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Shouldn’t I just wait to see if my back pain will go away?

I often hear from patients in my clinic, “If I had only come to you sooner, I would have been so

much better by now.” This is a nice sentiment, but is this belief actually true? Would you

actually have better outcomes – and faster outcomes – if you came in sooner rather than later?

Let’s jump in to some data on this, specifically with regard to low back pain.

We have gone into several aspects of low back pain here on our blog, but we have never

examined the impact of early treatment. This is an important question for those of us who have

had back pain before, because it is difficult to determine when to seek help. Often, we hope

that if we just hold out a little bit longer, pain will go away on its own. But what if it doesn’t?

We are going to look at two different aspects of medical care for low back pain. The first will be

the impact delaying treatment has upon outcomes, such as pain, disability, mental health and

social function. The second will be the financial implications of delaying care.

Does delaying entry into physical therapy (PT) impact the prognosis of back pain?

In a study by Wand et al in 2004, researchers examined patients who entered PT within the first

six weeks of having symptoms versus those who first went to a primary care physician and then

went to PT 6 weeks later. The researchers found that the group that started therapy sooner had

better outcomes than those who delayed care because they had:

 •Reduced disability

 •Improved general health

 •Enhanced social function

 •Better mental health

 •Reduced anxiety

 •Reduced risk for depression

And this was measured at a six-month follow up! Those people who had delayed care were still

dealing with the above listed complications over six months later. And on top of that, those

who delayed care were 31 percent more likely to develop depression. These are some serious

results, and they should make us consider how quickly we seek help to resolve back pain.

Does delaying entry into physical therapy cost me more money?

Listen, we all do it. We think that if we delay care then the pain will go away on its own and

then we won’t have to fork over the money for a provider visit. Savings, right?? Not so fast. In a

study by Fritz et al in 2012, researchers looked at the financial implications for delaying PT for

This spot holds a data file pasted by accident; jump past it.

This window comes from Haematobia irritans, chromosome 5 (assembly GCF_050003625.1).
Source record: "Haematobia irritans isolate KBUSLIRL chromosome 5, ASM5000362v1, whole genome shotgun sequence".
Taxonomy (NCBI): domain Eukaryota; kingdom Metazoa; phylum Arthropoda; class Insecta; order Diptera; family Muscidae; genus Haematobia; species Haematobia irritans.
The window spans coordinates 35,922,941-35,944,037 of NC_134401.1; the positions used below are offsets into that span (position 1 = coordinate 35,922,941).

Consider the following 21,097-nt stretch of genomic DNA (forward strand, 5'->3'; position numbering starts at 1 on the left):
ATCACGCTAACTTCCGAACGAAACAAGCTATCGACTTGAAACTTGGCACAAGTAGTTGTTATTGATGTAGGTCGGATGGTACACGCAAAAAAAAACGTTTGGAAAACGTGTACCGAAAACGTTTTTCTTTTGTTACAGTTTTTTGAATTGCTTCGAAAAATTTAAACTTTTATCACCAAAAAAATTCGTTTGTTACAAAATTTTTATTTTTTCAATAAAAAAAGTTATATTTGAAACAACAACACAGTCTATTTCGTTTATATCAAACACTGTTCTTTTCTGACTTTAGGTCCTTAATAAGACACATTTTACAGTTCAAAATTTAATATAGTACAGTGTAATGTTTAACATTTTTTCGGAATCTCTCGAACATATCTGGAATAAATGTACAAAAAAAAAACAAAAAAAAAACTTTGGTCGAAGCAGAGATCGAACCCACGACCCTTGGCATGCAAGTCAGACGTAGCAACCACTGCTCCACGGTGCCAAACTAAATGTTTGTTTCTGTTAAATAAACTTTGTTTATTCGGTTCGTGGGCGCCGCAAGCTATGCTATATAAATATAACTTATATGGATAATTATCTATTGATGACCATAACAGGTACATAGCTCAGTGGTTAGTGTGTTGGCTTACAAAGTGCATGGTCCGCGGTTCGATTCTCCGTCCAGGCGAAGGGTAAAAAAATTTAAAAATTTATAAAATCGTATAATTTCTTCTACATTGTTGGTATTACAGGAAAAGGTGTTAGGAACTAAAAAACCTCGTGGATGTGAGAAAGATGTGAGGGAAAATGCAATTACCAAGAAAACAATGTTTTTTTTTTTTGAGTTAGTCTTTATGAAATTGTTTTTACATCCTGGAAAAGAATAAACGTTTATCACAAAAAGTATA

back pain.

 •Researchers divided people into two groups: those who got PT within 14 days, and

those who got PT after 14 days of symptom onset.

 •They found that PT timing was associated with decreased imaging (MRI, x-ray, bone

scan, etc.), fewer physician visits overall (specialists, primary care, etc.), fewer injections

and less medication.

 •This all resulted in a cost savings for the PT-early group of $2,736.

This is huge! This completely flips the script that if we wait on our back pain and get care later,

it will save money in the long run. In fact, it can be much more expensive if we do wait. Several

thousand dollars more, in fact. Now, don’t get me wrong – I’m not suggesting that every time

you have a sore back after gardening you set up a next-day appointment with your PT. But this

is certainly food for thought for all of us when it comes to choosing when to get help.

Does early PT care reduce my risk for procedures, such as injections or surgery?

In a study by Gellhorn in 2010, researchers wanted to look at how early PT impacted resulting

medical procedures, such as injections, surgery and recurrent visits due to the same back pain.

Their results are eye opening. There was a strong correlation between delaying PT care and

receiving these procedures. How many of us ultimately want to have back surgery? None! I

frequently hear from my patients that their number one goal for therapy is to avoid back

surgery. This study illustrates that if you are able to get into PT early, you may be able to avoid

unnecessary surgery.

Let’s talk about takeaway conclusions from these articles:

•What could the consequences be for delaying PT for low back pain?

o Consequences can include increased disability, worsened general health,

worsened social function, decreased mental health, increased anxiety and

increased depression.

•How soon should I start PT for back pain?

o The studies are mixed on this but tend to point toward starting within two

weeks. This gives you a full week to see if the pain will work itself out on its own,

and still a week to spare before your outcomes begin to diminish.

•If I want to save money overall, what should I do?

o Getting into PT early has been shown to result in decreased total cost of medical

care, reduced prevalence of surgery and reduced additional medical procedures


I will leave you with one interesting statistic. In the last study we mentioned, of those patients

with back pain, only 16.2 percent received physical therapy. This is a shocking number, because

so many cases of back pain can be helped quickly! Back pain can be treated, and the sooner we

can start working together, the better!

If you think your back pain needs help, email me and let’s talk.

Until next time,



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